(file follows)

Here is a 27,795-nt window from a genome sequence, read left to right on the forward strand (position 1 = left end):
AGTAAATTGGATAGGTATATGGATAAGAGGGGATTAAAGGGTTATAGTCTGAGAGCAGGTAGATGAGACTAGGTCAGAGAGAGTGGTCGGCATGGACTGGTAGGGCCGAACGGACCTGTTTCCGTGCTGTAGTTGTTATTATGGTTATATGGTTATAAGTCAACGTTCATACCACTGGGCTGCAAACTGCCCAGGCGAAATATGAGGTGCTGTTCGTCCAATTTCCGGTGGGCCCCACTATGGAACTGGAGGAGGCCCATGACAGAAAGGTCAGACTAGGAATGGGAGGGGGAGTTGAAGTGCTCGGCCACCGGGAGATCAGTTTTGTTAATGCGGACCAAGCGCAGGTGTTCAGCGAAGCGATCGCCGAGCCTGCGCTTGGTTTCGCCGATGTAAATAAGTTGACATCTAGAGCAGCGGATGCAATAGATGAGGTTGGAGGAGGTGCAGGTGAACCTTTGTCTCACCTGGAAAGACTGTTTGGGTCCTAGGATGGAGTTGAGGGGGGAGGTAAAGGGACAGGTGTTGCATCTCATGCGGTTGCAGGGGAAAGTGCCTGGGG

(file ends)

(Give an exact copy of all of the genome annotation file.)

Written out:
Here is a 27,795-nt window from a genome sequence, read left to right on the forward strand (position 1 = left end):
AGTAAATTGGATAGGTATATGGATAAGAGGGGATTAAAGGGTTATAGTCTGAGAGCAGGTAGATGAGACTAGGTCAGAGAGAGTGGTCGGCATGGACTGGTAGGGCCGAACGGACCTGTTTCCGTGCTGTAGTTGTTATTATGGTTATATGGTTATAAGTCAACGTTCATACCACTGGGCTGCAAACTGCCCAGGCGAAATATGAGGTGCTGTTCGTCCAATTTCCGGTGGGCCCCACTATGGAACTGGAGGAGGCCCATGACAGAAAGGTCAGACTAGGAATGGGAGGGGGAGTTGAAGTGCTCGGCCACCGGGAGATCAGTTTTGTTAATGCGGACCAAGCGCAGGTGTTCAGCGAAGCGATCGCCGAGCCTGCGCTTGGTTTCGCCGATGTAAATAAGTTGACATCTAGAGCAGCGGATGCAATAGATGAGGTTGGAGGAGGTGCAGGTGAACCTTTGTCTCACCTGGAAAGACTGTTTGGGTCCTAGGATGGAGTTGAGGGGGGAGGTAAAGGGACAGGTGTTGCATCTCATGCGGTTGCAGGGGAAAGTGCCTGGGG